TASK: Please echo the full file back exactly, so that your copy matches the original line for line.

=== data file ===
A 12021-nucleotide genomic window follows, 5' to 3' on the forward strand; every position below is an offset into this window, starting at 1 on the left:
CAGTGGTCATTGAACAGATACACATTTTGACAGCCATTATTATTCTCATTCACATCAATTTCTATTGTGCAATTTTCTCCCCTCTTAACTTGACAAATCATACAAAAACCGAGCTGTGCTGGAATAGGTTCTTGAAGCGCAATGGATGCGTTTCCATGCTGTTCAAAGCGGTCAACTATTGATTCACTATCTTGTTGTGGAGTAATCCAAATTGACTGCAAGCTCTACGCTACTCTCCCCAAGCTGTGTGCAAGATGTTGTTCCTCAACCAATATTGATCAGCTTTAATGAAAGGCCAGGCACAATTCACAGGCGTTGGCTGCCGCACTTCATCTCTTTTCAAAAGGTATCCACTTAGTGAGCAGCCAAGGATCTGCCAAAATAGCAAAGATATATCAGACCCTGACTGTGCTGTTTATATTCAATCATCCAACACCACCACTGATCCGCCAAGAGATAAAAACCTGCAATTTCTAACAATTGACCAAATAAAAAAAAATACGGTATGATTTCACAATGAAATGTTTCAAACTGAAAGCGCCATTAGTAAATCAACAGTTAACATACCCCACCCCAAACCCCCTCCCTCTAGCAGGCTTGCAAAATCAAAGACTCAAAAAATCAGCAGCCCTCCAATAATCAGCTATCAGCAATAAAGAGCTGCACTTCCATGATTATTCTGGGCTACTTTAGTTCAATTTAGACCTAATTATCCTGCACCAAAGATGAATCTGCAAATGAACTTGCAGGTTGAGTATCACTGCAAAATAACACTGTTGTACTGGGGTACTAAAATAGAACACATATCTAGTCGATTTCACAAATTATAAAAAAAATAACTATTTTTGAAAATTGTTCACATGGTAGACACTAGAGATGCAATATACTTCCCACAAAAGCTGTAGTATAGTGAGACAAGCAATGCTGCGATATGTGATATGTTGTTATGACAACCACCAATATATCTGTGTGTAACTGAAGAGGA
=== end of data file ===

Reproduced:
A 12021-nucleotide genomic window follows, 5' to 3' on the forward strand; every position below is an offset into this window, starting at 1 on the left:
CAGTGGTCATTGAACAGATACACATTTTGACAGCCATTATTATTCTCATTCACATCAATTTCTATTGTGCAATTTTCTCCCCTCTTAACTTGACAAATCATACAAAAACCGAGCTGTGCTGGAATAGGTTCTTGAAGCGCAATGGATGCGTTTCCATGCTGTTCAAAGCGGTCAACTATTGATTCACTATCTTGTTGTGGAGTAATCCAAATTGACTGCAAGCTCTACGCTACTCTCCCCAAGCTGTGTGCAAGATGTTGTTCCTCAACCAATATTGATCAGCTTTAATGAAAGGCCAGGCACAATTCACAGGCGTTGGCTGCCGCACTTCATCTCTTTTCAAAAGGTATCCACTTAGTGAGCAGCCAAGGATCTGCCAAAATAGCAAAGATATATCAGACCCTGACTGTGCTGTTTATATTCAATCATCCAACACCACCACTGATCCGCCAAGAGATAAAAACCTGCAATTTCTAACAATTGACCAAATAAAAAAAAATACGGTATGATTTCACAATGAAATGTTTCAAACTGAAAGCGCCATTAGTAAATCAACAGTTAACATACCCCACCCCAAACCCCCTCCCTCTAGCAGGCTTGCAAAATCAAAGACTCAAAAAATCAGCAGCCCTCCAATAATCAGCTATCAGCAATAAAGAGCTGCACTTCCATGATTATTCTGGGCTACTTTAGTTCAATTTAGACCTAATTATCCTGCACCAAAGATGAATCTGCAAATGAACTTGCAGGTTGAGTATCACTGCAAAATAACACTGTTGTACTGGGGTACTAAAATAGAACACATATCTAGTCGATTTCACAAATTATAAAAAAAATAACTATTTTTGAAAATTGTTCACATGGTAGACACTAGAGATGCAATATACTTCCCACAAAAGCTGTAGTATAGTGAGACAAGCAATGCTGCGATATGTGATATGTTGTTATGACAACCACCAATATATCTGTGTGTAACTGAAGAGGA